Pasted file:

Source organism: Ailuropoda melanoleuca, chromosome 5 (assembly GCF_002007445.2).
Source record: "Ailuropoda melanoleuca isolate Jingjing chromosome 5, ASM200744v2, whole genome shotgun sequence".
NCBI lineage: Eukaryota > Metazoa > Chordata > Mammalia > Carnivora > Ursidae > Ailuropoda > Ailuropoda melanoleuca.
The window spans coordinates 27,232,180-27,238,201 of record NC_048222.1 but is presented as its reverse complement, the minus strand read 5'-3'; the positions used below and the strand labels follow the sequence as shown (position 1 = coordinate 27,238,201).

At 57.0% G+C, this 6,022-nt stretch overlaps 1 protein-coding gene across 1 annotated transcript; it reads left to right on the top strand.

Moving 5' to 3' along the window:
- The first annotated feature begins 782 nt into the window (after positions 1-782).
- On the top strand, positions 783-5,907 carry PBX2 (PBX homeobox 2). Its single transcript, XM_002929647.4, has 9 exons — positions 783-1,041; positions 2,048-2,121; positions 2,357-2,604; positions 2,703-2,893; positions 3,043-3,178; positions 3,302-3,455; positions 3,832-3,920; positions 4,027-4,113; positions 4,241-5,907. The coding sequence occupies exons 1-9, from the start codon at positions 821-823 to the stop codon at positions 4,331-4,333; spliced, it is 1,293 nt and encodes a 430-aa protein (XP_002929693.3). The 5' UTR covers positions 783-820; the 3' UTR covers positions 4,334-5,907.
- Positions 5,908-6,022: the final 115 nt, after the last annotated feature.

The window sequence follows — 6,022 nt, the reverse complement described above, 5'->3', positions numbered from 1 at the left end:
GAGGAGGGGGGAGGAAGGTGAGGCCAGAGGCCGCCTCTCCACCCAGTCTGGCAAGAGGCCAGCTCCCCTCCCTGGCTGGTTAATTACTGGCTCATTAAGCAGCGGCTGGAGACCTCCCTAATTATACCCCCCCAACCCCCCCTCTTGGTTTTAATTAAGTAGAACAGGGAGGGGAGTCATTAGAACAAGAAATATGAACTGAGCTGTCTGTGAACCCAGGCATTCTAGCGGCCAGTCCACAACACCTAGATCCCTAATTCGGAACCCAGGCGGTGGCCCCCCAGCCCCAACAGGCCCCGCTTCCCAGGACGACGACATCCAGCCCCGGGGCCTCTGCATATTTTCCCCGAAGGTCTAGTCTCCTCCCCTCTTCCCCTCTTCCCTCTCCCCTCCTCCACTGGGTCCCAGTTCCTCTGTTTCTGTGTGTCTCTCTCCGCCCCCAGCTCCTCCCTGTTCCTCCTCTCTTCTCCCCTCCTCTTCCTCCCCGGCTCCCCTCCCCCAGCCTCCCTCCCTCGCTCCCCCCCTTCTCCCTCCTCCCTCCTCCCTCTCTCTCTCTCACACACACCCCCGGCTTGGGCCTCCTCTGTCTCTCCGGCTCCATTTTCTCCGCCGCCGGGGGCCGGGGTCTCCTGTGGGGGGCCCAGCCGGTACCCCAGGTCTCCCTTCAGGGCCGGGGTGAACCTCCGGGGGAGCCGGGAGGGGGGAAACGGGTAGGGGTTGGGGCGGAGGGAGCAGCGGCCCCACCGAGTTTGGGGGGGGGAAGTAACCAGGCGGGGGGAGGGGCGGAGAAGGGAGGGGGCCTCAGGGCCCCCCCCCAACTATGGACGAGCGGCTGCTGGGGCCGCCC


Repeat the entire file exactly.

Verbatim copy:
Source organism: Ailuropoda melanoleuca, chromosome 5 (assembly GCF_002007445.2).
Source record: "Ailuropoda melanoleuca isolate Jingjing chromosome 5, ASM200744v2, whole genome shotgun sequence".
NCBI lineage: Eukaryota > Metazoa > Chordata > Mammalia > Carnivora > Ursidae > Ailuropoda > Ailuropoda melanoleuca.
The window spans coordinates 27,232,180-27,238,201 of record NC_048222.1 but is presented as its reverse complement, the minus strand read 5'-3'; the positions used below and the strand labels follow the sequence as shown (position 1 = coordinate 27,238,201).

At 57.0% G+C, this 6,022-nt stretch overlaps 1 protein-coding gene across 1 annotated transcript; it reads left to right on the top strand.

Moving 5' to 3' along the window:
- The first annotated feature begins 782 nt into the window (after positions 1-782).
- On the top strand, positions 783-5,907 carry PBX2 (PBX homeobox 2). Its single transcript, XM_002929647.4, has 9 exons — positions 783-1,041; positions 2,048-2,121; positions 2,357-2,604; positions 2,703-2,893; positions 3,043-3,178; positions 3,302-3,455; positions 3,832-3,920; positions 4,027-4,113; positions 4,241-5,907. The coding sequence occupies exons 1-9, from the start codon at positions 821-823 to the stop codon at positions 4,331-4,333; spliced, it is 1,293 nt and encodes a 430-aa protein (XP_002929693.3). The 5' UTR covers positions 783-820; the 3' UTR covers positions 4,334-5,907.
- Positions 5,908-6,022: the final 115 nt, after the last annotated feature.

The window sequence follows — 6,022 nt, the reverse complement described above, 5'->3', positions numbered from 1 at the left end:
GAGGAGGGGGGAGGAAGGTGAGGCCAGAGGCCGCCTCTCCACCCAGTCTGGCAAGAGGCCAGCTCCCCTCCCTGGCTGGTTAATTACTGGCTCATTAAGCAGCGGCTGGAGACCTCCCTAATTATACCCCCCCAACCCCCCCTCTTGGTTTTAATTAAGTAGAACAGGGAGGGGAGTCATTAGAACAAGAAATATGAACTGAGCTGTCTGTGAACCCAGGCATTCTAGCGGCCAGTCCACAACACCTAGATCCCTAATTCGGAACCCAGGCGGTGGCCCCCCAGCCCCAACAGGCCCCGCTTCCCAGGACGACGACATCCAGCCCCGGGGCCTCTGCATATTTTCCCCGAAGGTCTAGTCTCCTCCCCTCTTCCCCTCTTCCCTCTCCCCTCCTCCACTGGGTCCCAGTTCCTCTGTTTCTGTGTGTCTCTCTCCGCCCCCAGCTCCTCCCTGTTCCTCCTCTCTTCTCCCCTCCTCTTCCTCCCCGGCTCCCCTCCCCCAGCCTCCCTCCCTCGCTCCCCCCCTTCTCCCTCCTCCCTCCTCCCTCTCTCTCTCTCACACACACCCCCGGCTTGGGCCTCCTCTGTCTCTCCGGCTCCATTTTCTCCGCCGCCGGGGGCCGGGGTCTCCTGTGGGGGGCCCAGCCGGTACCCCAGGTCTCCCTTCAGGGCCGGGGTGAACCTCCGGGGGAGCCGGGAGGGGGGAAACGGGTAGGGGTTGGGGCGGAGGGAGCAGCGGCCCCACCGAGTTTGGGGGGGGGAAGTAACCAGGCGGGGGGAGGGGCGGAGAAGGGAGGGGGCCTCAGGGCCCCCCCCCAACTATGGACGAGCGGCTGCTGGGGCCGCCC